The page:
Extrajudicial settlement by agreement between heirs. — If the decedent left no will and no debts and the heirs are all of age, or the minors are represented by their judicial or legal representatives duly authorized for the purpose, the parties may without securing letters of administration, divide the estate among themselves as they see fit by means of a public instrument filed in the office of the register of deeds, and should they disagree, they may do so in an ordinary action of partition. If there is only one heir, he may adjudicate to himself the entire estate by means of an affidavit filled in the office of the register of deeds.

Whether or not a decedent leaves a will, what happens to a property if the owner dies must conform to the standards provided in the Inheritance Law of the Philippines:

  1. A specific percentage of the decedent’s possessions, known as legitimes, are assigned by law to obligatory descendants, categorized as follows:
    1. Primary 

The decedent’s legitimate children and/or their successors

  1. Secondary

The decedent’s legal parents and/or their ascendants (grandparents or great-grandparents), as well as their illegitimate parents

  1. Concurring

The decedent’s illegitimate children and/or their successors, as well as the existing spouse.

Primary and concurring descendants are on the same tier of the inheritance ladder, which means they are all eligible to receive the decedent’s property. Secondary heirs are eligible for succession only when there is an absence of primary descendants.

  1. If the decedent left a will, the division of their possessions normally follows these rules:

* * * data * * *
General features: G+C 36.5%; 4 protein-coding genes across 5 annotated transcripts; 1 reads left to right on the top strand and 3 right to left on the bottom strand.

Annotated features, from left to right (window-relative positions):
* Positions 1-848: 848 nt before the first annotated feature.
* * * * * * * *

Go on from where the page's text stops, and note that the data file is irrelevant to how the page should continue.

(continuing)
1. Legitimate children are legally entitled to a  portion of the inheritance, which must be shared equally among them. The remaining half is known as the “free share” of the estate.
    2. If there is just one legitimate child, the remaining spouse is entitled to one-fourth of the inheritance. When there is more than one legitimate child, the spouse is entitled to the same percentage as each legitimate child. The spouse’s inheritance is deducted from the estate’s free half.
    3. For every illegitimate child, he or she is subject to half the equivalent of the legitime of legitimate child, which is deducted from the estate’s free share. Whereas if the sum of all illegitimate offspring exceeds the estate’s remaining free share, the free share is distributed evenly between all of them.
    4. In the absence of legitimate children and successors, the decedent’s parents or ascendants (grandparents or great-grandparents) are entitled to half a percent of the estate.
  2. In instances when a spouse dies without a will, issues commonly emerge. If you do not have any idea about what happens to a property if the owner dies and of the inheritance law, you may be perplexed. If the decedent has not left a will (intestate proceeding), the estate will have no free portion and will be split evenly among the remaining legitimate spouse and legitimate children. If there are illegitimate offspring, they are eligible to correspond to half the portion of the legitimate children. Even so, the legitimacy of the legitimate children and the spouse must be accomplished first. Whereas if the balance of the estate is lower than half the share of the legitimate children, this should be shared evenly between each of the illegitimate children. This is under Article 996 of the New Civil Code of the Philippines. The facts you need to know about the succession of inheritance may be presented in Chapter 3 of Republic Act No. 386.

Because it has not been customary, many Filipinos fail to prepare an Estate Plan. Creating a Will after purchasing a house or any other property is a good strategy for safeguarding your assets and providing for your family member, especially if an unexpected event were to take place. This will help you manage what happens to the property if the owner dies. Consult with legal experts to know more about estate planning.

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Read also: 6 Steps in Legit Checking Your Soon-to-be Property

Written by: MC Sanchez